As protests continue, more and more people in the entertainment business are taking notice. Today, Paramount has decided to make Ava DuVernay‘s Selma available for free rental on digital platforms through the end of the month. The Best Picture-nominated film tells the story of Martin Luther King Jr. and his involvement with the 1965 Selma to Montgomery voting rights marches. This is good news – but it comes with a slightly sour bit of info, as both DuVernay and star David Oyelowo have revealed that Academy members refused to vote for the film after the cast and crew wore “I Can’t Breathe” t-shirts in remembrance of Eric Garner.
Speaking with Screen’s Screen Talks live Q&A series, Selma star David Oyelowo had this to say:
“Six years ago, Selma coincided with Eric Garner being murdered. That was the last time we were in a place of ‘I Can’t Breathe’ [a slogan for the movement taken from Garner’s last words before he died at the hands of US police]…I remember at the premiere of Selma us wearing ‘I Can’t Breathe’ T-shirts in protest. Members of the Academy called in to the studio and our producers saying, ‘How dare they do that? Why are they stirring S-H-I-T?’ and ‘We are not going to vote for that film because we do not think it is their place to be doing that.’…It’s part of why that film didn’t get everything that people think it should’ve got and it birthed #OscarsSoWhite. They used their privilege to deny a film on the basis of what they valued in the world.”
Oyelowo’s quote started making the rounds on Twitter, leading director Ava DuVernay to confirm it:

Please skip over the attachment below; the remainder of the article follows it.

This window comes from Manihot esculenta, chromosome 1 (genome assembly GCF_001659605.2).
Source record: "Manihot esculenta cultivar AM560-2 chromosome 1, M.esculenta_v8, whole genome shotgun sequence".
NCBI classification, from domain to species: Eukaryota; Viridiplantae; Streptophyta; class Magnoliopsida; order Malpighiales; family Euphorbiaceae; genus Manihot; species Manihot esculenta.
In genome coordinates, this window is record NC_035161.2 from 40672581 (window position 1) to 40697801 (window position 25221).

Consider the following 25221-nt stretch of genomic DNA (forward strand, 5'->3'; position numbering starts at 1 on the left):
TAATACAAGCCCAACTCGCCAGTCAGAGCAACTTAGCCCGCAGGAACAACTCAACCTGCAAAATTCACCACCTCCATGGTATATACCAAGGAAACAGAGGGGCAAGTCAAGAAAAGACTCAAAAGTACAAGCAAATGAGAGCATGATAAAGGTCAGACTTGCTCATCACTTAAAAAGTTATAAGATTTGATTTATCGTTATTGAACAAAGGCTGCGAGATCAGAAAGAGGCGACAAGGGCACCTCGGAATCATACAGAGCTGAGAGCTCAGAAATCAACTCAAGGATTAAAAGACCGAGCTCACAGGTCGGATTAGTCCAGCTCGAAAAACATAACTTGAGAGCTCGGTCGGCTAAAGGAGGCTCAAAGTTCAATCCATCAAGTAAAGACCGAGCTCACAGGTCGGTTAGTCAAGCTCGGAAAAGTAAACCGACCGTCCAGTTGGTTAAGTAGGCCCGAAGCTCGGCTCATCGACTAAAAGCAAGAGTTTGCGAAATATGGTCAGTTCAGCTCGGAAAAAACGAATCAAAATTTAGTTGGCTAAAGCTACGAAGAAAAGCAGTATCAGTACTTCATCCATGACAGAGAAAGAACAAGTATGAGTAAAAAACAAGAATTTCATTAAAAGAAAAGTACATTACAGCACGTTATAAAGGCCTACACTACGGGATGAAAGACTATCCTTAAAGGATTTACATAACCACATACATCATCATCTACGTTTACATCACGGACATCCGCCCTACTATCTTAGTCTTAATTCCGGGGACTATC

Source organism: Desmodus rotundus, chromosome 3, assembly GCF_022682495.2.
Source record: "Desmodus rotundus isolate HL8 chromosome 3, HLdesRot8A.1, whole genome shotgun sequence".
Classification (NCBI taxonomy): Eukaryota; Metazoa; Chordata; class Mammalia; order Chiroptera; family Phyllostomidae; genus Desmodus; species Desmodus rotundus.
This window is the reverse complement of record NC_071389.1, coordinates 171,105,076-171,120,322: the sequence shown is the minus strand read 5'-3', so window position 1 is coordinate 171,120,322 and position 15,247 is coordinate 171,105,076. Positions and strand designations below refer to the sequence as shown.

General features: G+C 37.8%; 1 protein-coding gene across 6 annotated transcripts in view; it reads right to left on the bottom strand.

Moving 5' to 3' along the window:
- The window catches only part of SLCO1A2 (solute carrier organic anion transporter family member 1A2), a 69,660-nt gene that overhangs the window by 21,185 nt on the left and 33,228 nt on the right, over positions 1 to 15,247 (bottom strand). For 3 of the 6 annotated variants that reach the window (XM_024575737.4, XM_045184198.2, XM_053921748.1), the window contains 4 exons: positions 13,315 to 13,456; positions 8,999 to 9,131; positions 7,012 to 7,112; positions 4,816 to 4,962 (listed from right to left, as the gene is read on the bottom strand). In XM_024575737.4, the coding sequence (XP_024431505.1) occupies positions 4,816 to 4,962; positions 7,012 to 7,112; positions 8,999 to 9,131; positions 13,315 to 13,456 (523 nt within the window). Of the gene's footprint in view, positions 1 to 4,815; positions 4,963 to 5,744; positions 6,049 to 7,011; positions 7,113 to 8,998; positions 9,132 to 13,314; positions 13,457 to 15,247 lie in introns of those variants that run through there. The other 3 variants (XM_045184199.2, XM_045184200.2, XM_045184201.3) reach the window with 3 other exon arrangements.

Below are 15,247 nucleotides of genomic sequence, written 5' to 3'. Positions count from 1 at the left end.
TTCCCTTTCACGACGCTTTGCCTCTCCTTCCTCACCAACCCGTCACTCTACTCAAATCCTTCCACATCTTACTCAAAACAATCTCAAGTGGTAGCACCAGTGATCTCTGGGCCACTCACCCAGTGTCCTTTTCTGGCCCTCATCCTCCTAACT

Now, onto more positive news. Paramount has decided to make Selma free to rent for the rest of the month. The studio released the following statement:
Ava DuVernay’s powerful drama Selma tells the incredible story of how Dr. Martin Luther King Jr. led the epic march from Selma to Montgomery to secure equal voting rights in an event that forever altered history.
Beginning today, Paramount is making Selma available for free rental on digital platforms through the end of the month.
55 years after the historic marches from Selma, as we witness the expression of decades of collective pain, we should reflect on Dr. King’s words: “injustice anywhere is a threat to justice everywhere.”
We hope this small gesture will encourage people throughout the country to examine our nation’s history and reflect on the ways that racial injustice has infected our society. The key message of Selma is the importance of equality, dignity and justice for all people. Clearly, that message is as vital today as it was in 1965.
DuVernay also commented on the decision:
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